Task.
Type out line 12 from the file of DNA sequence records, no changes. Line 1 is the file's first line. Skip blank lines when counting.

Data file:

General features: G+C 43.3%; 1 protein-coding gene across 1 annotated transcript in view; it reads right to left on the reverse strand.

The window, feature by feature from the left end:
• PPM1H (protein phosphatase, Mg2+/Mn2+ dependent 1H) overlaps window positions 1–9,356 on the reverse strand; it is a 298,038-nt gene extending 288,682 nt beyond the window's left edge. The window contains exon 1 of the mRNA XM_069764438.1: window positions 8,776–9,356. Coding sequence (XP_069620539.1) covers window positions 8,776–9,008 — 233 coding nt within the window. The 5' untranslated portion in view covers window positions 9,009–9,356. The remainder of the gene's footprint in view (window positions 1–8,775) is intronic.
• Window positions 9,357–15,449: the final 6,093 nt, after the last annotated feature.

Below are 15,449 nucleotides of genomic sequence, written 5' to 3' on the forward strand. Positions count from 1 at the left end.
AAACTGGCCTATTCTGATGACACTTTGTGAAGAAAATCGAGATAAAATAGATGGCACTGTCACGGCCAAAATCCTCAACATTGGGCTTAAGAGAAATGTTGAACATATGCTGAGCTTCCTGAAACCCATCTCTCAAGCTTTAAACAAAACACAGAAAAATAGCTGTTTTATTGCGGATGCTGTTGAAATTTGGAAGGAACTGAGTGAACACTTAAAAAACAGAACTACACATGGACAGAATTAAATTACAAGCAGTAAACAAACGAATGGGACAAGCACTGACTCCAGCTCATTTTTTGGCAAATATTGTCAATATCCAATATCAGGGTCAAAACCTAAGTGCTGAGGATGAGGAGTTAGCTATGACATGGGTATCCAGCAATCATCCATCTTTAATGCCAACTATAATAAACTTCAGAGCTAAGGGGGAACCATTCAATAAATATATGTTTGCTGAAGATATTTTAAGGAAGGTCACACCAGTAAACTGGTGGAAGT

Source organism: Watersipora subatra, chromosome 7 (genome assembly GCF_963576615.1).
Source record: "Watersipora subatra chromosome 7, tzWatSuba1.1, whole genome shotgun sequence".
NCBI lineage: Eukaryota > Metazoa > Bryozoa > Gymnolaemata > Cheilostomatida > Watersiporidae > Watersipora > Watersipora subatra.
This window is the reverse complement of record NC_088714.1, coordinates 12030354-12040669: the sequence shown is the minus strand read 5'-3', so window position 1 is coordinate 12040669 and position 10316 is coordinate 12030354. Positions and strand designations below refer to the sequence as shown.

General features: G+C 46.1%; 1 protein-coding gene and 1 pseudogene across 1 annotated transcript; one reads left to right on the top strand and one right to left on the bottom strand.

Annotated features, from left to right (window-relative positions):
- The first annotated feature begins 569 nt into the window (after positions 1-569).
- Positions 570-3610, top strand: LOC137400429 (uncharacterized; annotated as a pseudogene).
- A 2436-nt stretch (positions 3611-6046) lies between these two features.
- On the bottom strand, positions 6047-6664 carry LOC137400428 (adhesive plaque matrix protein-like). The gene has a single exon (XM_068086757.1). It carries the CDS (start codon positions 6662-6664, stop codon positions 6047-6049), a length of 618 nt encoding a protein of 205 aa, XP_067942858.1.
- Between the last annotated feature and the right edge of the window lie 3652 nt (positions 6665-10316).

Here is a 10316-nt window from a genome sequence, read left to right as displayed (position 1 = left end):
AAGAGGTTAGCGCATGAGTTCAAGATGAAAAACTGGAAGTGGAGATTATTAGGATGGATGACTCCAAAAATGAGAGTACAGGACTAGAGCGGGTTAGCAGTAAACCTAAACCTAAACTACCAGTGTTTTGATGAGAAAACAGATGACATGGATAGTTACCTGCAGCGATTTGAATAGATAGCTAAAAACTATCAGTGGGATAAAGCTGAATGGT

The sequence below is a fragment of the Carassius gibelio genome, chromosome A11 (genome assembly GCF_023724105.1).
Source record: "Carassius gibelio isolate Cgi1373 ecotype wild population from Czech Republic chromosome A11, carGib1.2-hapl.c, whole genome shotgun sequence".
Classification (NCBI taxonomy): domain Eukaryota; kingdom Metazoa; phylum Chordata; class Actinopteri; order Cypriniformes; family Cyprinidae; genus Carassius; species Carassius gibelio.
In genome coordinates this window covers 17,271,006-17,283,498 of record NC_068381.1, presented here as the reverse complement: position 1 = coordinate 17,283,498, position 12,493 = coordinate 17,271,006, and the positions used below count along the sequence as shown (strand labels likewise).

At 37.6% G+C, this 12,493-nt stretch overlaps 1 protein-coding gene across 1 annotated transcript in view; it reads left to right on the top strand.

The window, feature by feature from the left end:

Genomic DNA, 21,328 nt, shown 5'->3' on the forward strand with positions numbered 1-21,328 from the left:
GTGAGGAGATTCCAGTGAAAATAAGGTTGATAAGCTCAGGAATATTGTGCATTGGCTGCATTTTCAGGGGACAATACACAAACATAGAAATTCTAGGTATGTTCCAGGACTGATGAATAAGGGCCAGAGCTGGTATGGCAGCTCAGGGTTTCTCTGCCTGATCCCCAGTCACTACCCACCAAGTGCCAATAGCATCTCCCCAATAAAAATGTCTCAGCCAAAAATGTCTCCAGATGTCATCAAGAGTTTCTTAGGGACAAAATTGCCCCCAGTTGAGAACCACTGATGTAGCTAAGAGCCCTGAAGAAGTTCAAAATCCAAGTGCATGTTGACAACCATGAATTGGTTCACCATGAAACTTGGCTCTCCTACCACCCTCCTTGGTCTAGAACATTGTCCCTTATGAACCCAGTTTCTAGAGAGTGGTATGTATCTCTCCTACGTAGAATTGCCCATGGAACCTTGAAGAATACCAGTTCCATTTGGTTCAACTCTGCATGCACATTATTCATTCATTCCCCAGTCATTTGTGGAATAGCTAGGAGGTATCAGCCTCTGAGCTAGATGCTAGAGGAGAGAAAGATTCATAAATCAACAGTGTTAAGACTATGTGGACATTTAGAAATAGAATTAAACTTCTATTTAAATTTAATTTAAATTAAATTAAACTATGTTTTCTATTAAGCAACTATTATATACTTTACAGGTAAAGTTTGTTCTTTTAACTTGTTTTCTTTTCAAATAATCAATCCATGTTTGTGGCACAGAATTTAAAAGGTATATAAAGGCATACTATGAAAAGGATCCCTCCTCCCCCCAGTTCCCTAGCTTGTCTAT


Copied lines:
Annotated features, from left to right (window-relative positions):